could hook one up just long enough to build the hard drive, but then
that begs the question… how do you make your own bootable QNX CD?


Well, you’ll need mkisofsys for Qnx 4 to start with… and knowledge of
how
to make a bootable floppy, and a CD burner on another non-qnx machine…
preferably with network connectivity to your Qnx 4 build machine (so you
can
easily move your iso images around)… and plenty of time (& extra CDs) to
experiment with, to getting it all perfected.

There was a thread conserning how to do all this a few weeks back, in I
think the qnx4 news group? I participated in it and supplied more
information, but with all do respect, I really don’t have the time to
explain all the details and/or help out with all the little gotchas…
One of my compatiots & I did managed to successfully build a bootable Qnx
4
CD in only 3 trys… So rest assured that it is possible. But, he already
had months worth of experience building bootable CDs for Qnx 6 and I’ve
got
years of experience building Qnx 4 boot whatevers on all sorts of
different
hardware.

I will warn you that not all the documentation is 100% correct… So be
prepared for a siginificant amount of pain along the way to success.

Good luck > :wink:

-Rob

Thanks,

lew

BTW, in my haste I was sloppy in my language. This will not show the number
of used blocks, but rather the offset just past the last used block on the
filesystem (i.e. it should give you the number of consecutive blocks you
need to copy to capture all the filesystem’s data, with respect to the
offset of the partition involved). On a freshly-copied filesystem such as we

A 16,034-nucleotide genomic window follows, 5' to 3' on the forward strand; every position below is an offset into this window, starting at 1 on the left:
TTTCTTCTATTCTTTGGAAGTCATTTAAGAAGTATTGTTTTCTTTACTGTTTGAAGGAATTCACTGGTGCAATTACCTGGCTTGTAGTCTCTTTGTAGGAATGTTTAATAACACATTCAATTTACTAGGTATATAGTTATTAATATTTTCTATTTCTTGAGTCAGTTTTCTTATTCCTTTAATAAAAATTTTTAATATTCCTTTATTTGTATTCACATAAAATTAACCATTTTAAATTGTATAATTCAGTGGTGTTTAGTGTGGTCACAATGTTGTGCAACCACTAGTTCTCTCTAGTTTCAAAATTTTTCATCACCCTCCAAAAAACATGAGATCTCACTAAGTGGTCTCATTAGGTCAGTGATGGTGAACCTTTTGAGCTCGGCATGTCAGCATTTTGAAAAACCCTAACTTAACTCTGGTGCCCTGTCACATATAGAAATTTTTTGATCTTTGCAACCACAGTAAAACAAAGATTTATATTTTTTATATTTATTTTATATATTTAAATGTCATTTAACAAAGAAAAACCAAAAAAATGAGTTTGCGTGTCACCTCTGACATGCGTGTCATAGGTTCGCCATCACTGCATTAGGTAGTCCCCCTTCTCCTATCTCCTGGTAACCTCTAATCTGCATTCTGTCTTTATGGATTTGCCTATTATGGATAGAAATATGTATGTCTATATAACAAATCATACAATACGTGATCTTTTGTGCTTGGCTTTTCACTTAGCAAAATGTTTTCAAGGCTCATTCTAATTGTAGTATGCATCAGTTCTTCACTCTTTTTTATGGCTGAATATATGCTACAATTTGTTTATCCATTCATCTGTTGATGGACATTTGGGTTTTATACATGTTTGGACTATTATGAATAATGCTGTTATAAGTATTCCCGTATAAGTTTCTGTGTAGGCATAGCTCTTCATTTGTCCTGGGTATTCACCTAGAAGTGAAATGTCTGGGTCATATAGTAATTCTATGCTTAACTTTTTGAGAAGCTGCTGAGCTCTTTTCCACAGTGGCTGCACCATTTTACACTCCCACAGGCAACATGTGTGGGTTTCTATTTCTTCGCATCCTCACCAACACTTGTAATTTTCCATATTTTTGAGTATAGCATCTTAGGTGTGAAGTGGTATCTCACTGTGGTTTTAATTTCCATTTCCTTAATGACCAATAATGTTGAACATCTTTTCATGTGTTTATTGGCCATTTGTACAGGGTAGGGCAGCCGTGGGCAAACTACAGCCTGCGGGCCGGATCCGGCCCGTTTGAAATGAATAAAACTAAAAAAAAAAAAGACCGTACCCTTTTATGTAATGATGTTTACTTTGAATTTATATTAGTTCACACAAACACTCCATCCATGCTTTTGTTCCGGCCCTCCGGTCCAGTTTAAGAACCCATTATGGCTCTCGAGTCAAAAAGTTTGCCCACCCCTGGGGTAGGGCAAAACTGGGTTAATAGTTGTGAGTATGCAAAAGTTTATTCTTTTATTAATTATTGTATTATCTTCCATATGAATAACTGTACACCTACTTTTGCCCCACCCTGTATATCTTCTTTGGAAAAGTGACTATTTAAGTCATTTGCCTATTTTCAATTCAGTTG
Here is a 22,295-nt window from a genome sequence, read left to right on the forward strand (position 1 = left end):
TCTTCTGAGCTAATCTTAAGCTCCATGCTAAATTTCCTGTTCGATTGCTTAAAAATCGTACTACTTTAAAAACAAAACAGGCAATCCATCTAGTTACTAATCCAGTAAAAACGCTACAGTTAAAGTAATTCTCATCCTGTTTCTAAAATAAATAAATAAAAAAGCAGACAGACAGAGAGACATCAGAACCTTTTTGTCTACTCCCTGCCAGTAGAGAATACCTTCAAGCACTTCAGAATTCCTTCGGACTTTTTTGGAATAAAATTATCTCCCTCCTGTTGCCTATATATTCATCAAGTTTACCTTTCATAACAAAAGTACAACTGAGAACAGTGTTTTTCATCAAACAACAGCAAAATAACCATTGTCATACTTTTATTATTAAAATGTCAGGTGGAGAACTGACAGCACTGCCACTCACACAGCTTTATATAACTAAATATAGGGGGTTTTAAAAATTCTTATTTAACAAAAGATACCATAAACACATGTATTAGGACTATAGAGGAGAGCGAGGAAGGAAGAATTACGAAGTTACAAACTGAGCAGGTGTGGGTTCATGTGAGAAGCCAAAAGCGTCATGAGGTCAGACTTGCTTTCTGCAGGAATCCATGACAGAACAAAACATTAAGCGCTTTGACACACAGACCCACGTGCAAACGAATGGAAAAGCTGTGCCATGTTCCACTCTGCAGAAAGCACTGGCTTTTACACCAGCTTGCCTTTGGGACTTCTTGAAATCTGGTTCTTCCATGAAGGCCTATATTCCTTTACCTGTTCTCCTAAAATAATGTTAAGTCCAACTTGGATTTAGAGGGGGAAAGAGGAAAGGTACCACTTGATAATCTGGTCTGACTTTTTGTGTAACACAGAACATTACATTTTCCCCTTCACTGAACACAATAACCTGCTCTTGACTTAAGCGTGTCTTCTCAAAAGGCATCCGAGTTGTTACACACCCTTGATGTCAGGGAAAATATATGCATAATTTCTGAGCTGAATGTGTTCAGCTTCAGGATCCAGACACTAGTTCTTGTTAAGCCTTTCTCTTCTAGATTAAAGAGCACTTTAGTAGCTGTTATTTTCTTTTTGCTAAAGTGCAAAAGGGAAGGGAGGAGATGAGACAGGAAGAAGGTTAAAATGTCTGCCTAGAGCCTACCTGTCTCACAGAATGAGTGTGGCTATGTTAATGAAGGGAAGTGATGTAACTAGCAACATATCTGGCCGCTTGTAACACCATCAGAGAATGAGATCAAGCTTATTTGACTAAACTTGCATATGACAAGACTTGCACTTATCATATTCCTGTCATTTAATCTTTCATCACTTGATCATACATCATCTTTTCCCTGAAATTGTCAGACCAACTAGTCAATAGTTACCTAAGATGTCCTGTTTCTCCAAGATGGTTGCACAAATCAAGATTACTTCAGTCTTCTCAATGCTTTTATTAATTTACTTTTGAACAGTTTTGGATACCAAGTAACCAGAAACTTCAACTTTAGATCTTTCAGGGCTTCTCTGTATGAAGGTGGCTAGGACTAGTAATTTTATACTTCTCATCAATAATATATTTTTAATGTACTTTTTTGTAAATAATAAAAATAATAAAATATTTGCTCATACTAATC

had been discussing, this should be very very close to the number of used
blocks reported by ‘df’. Caveat emptor - I haven’t tested this.

“Eric Johnson” <eric@qnx.com> wrote in message
news:b4qd95$cml$1@nntp.qnx.com

Under ksh, something like this:

echo $(( 8 * $(hd -Ad /.bitmap | tail -n3 |head -n1 | cut -d’ ’ -f1)))

should produce the number of non-zero blocks used by the filesystem (this
is
assuming you’re running it under Neutrino). But, I’m totally winging it
here, so you might want to check against ‘df’ and make sure the number
looks
right. This number should be more or less similar to that which pops up in
the third column of ‘df /.bitmap’.

“Lewis Donzis” <> lew@nospam.donzis.com> > wrote in message
news:> 3E7000AC.799142C7@nospam.donzis.com> …
Eric Johnson wrote:
Create a master disk image by copying the original disk, file by file
(use
cp -p or pax) to a newly partitioned and dinit’d filesystem on the
master
drive. This will essentially “compact” the disk contents (i.e.
eliminating
most blank areas that might have been interleaved with filesystem data
on
your original). If you have any really large directories, you might
want
to
pregrow them on the target disk with mkdir -s size. This will reduce
fragmentation of the directory into multiple extents, which would
affect
the
runtime performance of your system. Once you’ve created the master,
copy
the
block special file for the whole master disk to a file. If you copy
using
the dd command, you can elect to copy just the starting portion of the
disk
that contains your filesystem data (you’ll have to figure out how far
the
disk was populated on your own; you should be able to get a rough idea
of
the offset relative to the start of the partition by using the ‘df’
command
to see how much space is consumed in your master disk filesystem). In
your
production setup, you would then just copy that file containing the
disk
image to your the blank disk.

Yep, that’s sort of what we had in mind, hence the original question:
how do you know where the last allocated sector is? I hadn’t thought
about just using df (plus maybe a small pad). I wonder… is there an
easy way to read the allocation map and find the last used cluster?

Thanks,

lew